Eight Taels Of Gold (1989)

Directed by: Mabel Cheung
Written by: Mabel Cheung & Alex Law
Producer: John Shum
Starring: Sammo Hung & Sylvia Chang

Buy the DVD at:
HK Flix.com

Award at the Hong Kong Film Awards 1990:
Best Original Film Score (Law Daai-Yau & Richard Lo)

Nominations at the Hong Kong Film Awards 1990:
Best Picture
Best Director (Mabel Cheung)
Best Screenplay (Mabel Cheung & Alex Law)
Best Actor (Sammo Hung)
Best Actress (Sylvia Chang)
Best Cinematography (Bill Wong)
Best Original Song "Suen Goh" (Boat Brother)
Composed & lyrics by : Law Daai-Yau
Performed by: Chai Yu

An infrequent but truly a team as life partners and creators of cinema, Mabel Cheung and Alex Law switched places again after the latter managed to earn his directorial debut a Best Actor statuette at the Hong Kong Film Awards. The film was Painted Faces, the story of the dying art of Peking Opera and the actor on the recipient end of accolades was none other than Sammo Hung. Now the year after, Eight Taels Of Gold demonstrates what perfect home otherwise action god Hung found with the team and that the team attempted their most difficult work so far. Oh, Eight Taels Of Gold gets a pay off but isn't representing thoroughly the rather straightforward, basic but subtle nature of said past works. It's more Chinese but a huge chunk of that Chinese translates.

With little narrative in the traditional sense, Mabel Cheung and Alex Law return to the immigration/emigration theme of their past work (An Autumn's Tale, The Illegal Immigrant) but got enough new ways to speak of it. We're happy to be part of some repetition as Sammo Hung's Slim packs up big stuff from America as he plans his return to the motherland of China. Not that Slim made much of a name for himself over there. As a matter of fact, he's a cab driver but the return to the village must be a triumphant, big one in his mind. Originally fleeing without a proper goodbye, 16 years down the line means all this preparation is rooted in fear of being rejected...

There's quite a hefty psychology to Hung's Slim that gradually gets revealed in the film as we follow him on a deeper and deeper trip into the very roots of his being. Slim can spin stories about the great, big land he came from to hide the fact he didn't manage to learn much of its culture and via the injection of Sylvia Chang's Jenny (the cousin of Slim, nicknamed Odds-and-Ends), he may be answering her questions for her prep to go over there with her future husband but he's not in any way above her level. In fact, the two are the true beginners in this story. Characters that are suitably then in a very earthy and village bound setting for most of the film. Mabel Cheung doesn't ask us beforehand to be patient but we have to realize that the entire movie is a beautiful, meticulous, detailed village travelogue. We begin to truly feel as the image of Slim's old dog Spot becomes the symbolism of his lack of accomplishments but the danger, maybe plot-wise, is about the fact that Slim finds Jenny the perfect friend to discover the world with. A world that pre-plans things, including Jenny's future.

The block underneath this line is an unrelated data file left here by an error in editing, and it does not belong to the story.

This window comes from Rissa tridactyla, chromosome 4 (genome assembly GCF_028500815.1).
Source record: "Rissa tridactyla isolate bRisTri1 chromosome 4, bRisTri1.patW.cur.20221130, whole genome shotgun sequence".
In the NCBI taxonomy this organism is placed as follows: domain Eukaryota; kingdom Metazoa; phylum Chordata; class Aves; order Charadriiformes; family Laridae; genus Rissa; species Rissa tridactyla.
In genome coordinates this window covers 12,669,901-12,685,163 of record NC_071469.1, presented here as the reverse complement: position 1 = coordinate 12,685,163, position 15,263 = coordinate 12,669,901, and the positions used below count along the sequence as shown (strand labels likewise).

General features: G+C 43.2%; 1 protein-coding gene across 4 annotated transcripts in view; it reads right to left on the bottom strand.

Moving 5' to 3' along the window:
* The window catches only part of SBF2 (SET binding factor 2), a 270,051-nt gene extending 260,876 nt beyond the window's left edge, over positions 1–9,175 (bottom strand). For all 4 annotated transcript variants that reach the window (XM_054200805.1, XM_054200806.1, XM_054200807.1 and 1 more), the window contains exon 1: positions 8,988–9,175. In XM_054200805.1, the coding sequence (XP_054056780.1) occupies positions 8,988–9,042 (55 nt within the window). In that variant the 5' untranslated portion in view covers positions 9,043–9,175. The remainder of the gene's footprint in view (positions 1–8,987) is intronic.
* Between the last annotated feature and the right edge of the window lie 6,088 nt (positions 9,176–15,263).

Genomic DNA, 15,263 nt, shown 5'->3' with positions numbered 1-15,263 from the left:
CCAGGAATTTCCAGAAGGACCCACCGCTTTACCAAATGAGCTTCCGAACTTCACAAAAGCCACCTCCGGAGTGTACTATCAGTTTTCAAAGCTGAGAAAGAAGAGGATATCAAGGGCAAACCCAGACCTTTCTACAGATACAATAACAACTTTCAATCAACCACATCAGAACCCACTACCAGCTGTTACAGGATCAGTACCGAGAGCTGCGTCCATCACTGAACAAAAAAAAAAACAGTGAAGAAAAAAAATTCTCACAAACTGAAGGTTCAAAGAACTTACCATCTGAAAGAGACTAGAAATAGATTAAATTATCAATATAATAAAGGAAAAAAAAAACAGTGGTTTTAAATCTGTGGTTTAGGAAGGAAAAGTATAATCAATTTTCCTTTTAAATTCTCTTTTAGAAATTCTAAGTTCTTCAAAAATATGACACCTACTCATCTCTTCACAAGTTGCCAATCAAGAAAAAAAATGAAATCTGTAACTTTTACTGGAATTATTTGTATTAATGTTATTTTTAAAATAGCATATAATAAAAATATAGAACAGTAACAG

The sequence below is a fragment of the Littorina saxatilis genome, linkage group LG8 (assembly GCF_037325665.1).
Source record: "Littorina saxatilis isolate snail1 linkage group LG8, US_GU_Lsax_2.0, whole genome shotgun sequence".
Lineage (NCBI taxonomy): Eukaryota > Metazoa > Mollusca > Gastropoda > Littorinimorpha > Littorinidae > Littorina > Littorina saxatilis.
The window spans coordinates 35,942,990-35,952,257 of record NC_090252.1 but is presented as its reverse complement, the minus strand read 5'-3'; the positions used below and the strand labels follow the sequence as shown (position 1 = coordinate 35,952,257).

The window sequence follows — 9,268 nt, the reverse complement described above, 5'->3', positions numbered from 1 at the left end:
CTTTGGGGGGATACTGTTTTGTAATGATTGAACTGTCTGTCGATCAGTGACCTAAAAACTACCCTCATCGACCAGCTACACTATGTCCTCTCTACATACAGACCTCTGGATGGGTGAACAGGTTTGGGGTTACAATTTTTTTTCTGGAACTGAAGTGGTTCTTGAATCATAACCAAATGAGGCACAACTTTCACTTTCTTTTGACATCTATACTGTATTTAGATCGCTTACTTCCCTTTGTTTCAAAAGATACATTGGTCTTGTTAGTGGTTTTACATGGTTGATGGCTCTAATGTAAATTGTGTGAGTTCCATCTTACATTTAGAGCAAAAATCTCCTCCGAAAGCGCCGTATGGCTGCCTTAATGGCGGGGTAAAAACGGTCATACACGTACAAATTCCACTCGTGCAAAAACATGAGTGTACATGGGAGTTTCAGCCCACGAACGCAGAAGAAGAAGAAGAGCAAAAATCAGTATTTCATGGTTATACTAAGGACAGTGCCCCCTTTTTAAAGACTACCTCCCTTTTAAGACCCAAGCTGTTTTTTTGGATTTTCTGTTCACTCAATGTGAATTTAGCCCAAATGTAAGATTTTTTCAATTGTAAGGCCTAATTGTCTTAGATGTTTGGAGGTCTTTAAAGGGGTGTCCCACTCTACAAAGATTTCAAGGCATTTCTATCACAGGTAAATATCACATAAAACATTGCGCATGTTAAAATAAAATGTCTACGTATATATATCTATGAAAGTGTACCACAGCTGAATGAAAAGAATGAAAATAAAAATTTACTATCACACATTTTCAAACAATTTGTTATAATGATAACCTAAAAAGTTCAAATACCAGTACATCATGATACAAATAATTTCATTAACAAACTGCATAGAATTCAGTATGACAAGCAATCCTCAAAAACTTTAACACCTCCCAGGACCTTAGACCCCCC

The film is more visual cinema than narrative (Bill Wong's cinematography is stunning however), which is fine once the dramatic effect sinks in but it's not the ideal start for anyone curious about Mabel Chung, Alex Law or indeed the dramatic acting from Sammo. The film can be hard to decipher and the various local superstition, rules and characters hard to interpret but when you realize the complexity is all about Cheung not spelling out matters in an overly apparent way, you begin to sit more comfortably. Especially so since the basics of the film, the growing affecting between Slim and Jenny, becomes VERY apparent and affecting eventually. Finally, Slim's exterior he deems a failure springs to true life as well as the warm performances by Sammo and Sylvia who are in full control of the subtleties of their non-actions. It's all in the looks, in the faces faces that speaks volumes of basically virgin-characters and while Eight Taels Of Gold isn't an ideal starting point if you want to follow the careers of the involved, you should and will end up at it.

The DVD:

Mei Ah presents the film in an aspect ratio of 1.78:1, with anamorphic enhancement. A sorely missed entry on home video, the print is clean and bright enough but comes with a smeary nature that doesn't bring out much desired detail. Thanks to the power of the film, you settle in quite nicely after a short while though.

The Cantonese Dolby Digital 2.0 track sounds a little distorted at points but does the job otherwise. The Mandarin 2.0 track probably is a suitable viewing choice for the movie as well.

The English subtitles presents little problems in terms of coherency. The odd spelling error here and there doesn't detract either. Traditional and simplified Chinese subtitles are also included. Extras are limited to the trailer and Mei Ah's Databank.

reviewed by Kenneth Brorsson